My turn. How-about-that-weather chatter with the cashier. And then I lay eyes upon the candy-lovers. Two boys, 8sih and 12ish. "Um, excuse me. Do you need help putting the bagged groceries into your cart?" I melted a little bit, and started to thank them but insist I could get it. Girl power, and all that jazz. And then I stopped halfway through my "No, but th-"

I realized that if they were MY sons who were offering to serve someone, I would want that person to let them. It's easy to be strong and independent. It's hard to lay down your pride and let others help you. But if we don't give people the opportunities to surrender themselves to us, we take away the joy they'd get from doing it. It's funny..the way that works.... When someone offers to serve us, we can serve THEM by letting them serve us. And I'll be honest, it's that truth I clung to when I let those two little guys serve me. If I had said no, I would have robbed them of that service; of the joy they got from doing it.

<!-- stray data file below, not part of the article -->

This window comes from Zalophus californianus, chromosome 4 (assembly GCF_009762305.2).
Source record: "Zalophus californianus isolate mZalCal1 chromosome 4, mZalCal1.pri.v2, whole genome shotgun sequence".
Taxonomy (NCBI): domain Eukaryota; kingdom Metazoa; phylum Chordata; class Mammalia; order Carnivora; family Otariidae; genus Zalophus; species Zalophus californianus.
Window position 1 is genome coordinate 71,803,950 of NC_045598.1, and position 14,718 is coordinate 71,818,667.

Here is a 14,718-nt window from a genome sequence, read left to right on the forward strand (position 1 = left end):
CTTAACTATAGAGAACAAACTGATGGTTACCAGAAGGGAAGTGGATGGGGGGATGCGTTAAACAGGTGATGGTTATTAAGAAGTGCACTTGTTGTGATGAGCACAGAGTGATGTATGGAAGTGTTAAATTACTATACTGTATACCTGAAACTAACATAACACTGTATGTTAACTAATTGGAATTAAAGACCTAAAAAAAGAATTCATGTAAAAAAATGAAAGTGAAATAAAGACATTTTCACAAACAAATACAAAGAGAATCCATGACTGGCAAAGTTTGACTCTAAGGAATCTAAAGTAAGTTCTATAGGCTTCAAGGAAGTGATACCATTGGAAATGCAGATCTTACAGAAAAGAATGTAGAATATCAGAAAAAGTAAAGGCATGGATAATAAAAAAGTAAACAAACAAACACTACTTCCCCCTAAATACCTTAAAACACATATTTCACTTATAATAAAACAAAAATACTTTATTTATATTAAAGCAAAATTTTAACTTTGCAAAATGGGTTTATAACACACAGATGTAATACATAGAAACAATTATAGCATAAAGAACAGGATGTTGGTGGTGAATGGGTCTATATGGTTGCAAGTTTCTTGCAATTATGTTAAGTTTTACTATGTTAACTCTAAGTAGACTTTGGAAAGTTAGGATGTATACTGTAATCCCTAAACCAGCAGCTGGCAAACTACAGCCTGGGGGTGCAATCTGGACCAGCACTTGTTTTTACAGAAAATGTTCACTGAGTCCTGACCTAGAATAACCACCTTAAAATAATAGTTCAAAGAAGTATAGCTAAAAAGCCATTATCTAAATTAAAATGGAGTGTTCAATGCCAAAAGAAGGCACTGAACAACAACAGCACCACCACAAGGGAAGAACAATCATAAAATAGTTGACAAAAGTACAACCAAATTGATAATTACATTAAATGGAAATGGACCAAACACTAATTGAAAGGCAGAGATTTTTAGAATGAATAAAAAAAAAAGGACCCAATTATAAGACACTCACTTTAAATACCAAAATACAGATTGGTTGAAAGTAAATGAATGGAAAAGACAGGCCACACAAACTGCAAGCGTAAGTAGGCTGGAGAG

And so the register beeped as it scanned each bar code, the boys lifted each bag into the cart, and the cashier listened in participation as the boys' father and I chatted. I had questions for him- because obviously he was raising boys to be admirable, and he was just a season ahead of me. I was taking mental notes furiously.

And when my cart was full (and my wallet was empty), I slipped the dad a $5 and asked him to let the boys pick out a treat from that darned wall of candy bars. And we exchanged parental looks of gratitude on both our behalves. His because of the opportunity his kids received and the small thank-you for a job done well. And mine for a very profound understanding of the road ahead of me. Because oh, how I'd love to turn those tables one I hope to be the mom watching her boys serve the young mother in front of us.

To the father of those two boys, who made sure they offered to help: thank you. 

Thanks for preparing those two boys to be a gift to the world. To make the load lighter for those around them.

And thanks for showing me what it looks like to parent my sons well- with real life as a teacher.

I accept the challenge.